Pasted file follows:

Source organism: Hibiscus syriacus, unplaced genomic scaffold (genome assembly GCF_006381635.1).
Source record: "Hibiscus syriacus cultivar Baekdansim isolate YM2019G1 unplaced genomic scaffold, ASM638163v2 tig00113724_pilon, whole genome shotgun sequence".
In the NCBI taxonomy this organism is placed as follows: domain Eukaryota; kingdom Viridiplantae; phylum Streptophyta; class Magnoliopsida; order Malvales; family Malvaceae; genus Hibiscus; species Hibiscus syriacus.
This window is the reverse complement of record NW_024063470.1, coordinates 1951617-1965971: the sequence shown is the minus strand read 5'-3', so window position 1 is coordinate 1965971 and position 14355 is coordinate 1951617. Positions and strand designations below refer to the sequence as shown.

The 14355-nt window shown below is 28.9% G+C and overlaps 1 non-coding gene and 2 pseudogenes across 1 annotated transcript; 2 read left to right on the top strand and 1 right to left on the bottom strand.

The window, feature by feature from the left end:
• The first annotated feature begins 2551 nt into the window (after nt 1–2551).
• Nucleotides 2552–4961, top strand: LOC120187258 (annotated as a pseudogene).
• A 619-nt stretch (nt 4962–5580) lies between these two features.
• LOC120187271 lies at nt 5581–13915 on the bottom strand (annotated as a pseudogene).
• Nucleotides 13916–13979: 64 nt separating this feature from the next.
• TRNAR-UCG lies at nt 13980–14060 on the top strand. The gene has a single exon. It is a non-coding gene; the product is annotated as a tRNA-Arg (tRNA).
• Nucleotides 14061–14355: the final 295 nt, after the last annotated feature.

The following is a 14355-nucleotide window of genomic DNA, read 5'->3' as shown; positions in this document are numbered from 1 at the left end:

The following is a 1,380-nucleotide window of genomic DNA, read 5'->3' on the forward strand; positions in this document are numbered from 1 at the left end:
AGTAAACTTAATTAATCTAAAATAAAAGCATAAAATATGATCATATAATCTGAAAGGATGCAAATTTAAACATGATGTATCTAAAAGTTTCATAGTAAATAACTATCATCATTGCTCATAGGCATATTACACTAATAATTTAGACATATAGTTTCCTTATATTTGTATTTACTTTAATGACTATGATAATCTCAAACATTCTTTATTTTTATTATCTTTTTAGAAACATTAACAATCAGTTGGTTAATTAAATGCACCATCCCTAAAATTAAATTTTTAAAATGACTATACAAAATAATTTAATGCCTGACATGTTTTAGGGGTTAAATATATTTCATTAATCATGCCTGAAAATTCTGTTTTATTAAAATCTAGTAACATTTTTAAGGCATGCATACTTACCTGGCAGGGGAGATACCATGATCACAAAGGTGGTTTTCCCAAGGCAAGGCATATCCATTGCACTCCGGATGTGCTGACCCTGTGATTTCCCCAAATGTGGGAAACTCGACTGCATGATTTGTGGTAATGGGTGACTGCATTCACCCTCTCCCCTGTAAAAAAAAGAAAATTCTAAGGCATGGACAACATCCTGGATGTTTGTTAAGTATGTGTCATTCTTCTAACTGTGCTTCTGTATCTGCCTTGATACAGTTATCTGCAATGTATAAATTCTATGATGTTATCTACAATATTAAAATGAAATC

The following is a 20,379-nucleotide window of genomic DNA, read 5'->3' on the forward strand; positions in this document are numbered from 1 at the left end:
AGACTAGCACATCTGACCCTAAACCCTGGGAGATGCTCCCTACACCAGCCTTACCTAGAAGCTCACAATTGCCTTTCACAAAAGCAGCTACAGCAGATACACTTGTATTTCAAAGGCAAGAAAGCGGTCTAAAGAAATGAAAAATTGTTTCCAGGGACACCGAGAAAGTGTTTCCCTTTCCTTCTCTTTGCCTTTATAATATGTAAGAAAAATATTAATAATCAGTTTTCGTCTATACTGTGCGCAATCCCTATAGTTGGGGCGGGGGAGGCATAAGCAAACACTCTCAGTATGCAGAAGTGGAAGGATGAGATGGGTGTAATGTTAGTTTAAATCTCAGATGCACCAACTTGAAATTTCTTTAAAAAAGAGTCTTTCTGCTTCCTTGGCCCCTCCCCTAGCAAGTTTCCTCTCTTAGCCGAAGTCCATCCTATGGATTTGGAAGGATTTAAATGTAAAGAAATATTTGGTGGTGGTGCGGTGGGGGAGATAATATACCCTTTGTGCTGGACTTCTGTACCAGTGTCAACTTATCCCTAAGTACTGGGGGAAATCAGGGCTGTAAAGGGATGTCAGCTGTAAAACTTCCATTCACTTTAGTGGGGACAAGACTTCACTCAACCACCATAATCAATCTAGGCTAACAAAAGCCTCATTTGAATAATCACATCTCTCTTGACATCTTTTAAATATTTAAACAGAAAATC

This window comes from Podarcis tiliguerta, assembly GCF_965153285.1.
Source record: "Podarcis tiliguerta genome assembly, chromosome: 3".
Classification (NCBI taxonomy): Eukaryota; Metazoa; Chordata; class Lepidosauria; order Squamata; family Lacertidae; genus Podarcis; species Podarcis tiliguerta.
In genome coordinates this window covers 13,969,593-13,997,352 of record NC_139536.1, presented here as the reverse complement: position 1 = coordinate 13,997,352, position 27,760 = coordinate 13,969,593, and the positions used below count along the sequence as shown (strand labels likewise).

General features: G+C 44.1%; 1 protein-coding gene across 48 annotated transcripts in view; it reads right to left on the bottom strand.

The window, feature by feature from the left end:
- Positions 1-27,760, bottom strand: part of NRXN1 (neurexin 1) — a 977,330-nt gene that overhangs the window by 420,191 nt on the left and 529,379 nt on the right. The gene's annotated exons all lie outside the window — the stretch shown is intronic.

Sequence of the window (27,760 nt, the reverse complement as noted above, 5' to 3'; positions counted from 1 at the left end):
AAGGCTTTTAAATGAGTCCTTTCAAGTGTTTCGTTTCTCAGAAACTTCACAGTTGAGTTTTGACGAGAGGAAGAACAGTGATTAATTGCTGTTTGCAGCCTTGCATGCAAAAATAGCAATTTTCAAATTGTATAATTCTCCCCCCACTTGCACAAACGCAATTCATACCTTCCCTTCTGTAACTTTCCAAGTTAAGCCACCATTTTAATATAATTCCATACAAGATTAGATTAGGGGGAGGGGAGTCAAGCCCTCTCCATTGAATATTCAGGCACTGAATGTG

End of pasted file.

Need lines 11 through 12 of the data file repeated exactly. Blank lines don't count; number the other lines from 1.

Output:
• Nucleotides 13916–13979: 64 nt separating this feature from the next.
• TRNAR-UCG lies at nt 13980–14060 on the top strand. The gene has a single exon. It is a non-coding gene; the product is annotated as a tRNA-Arg (tRNA).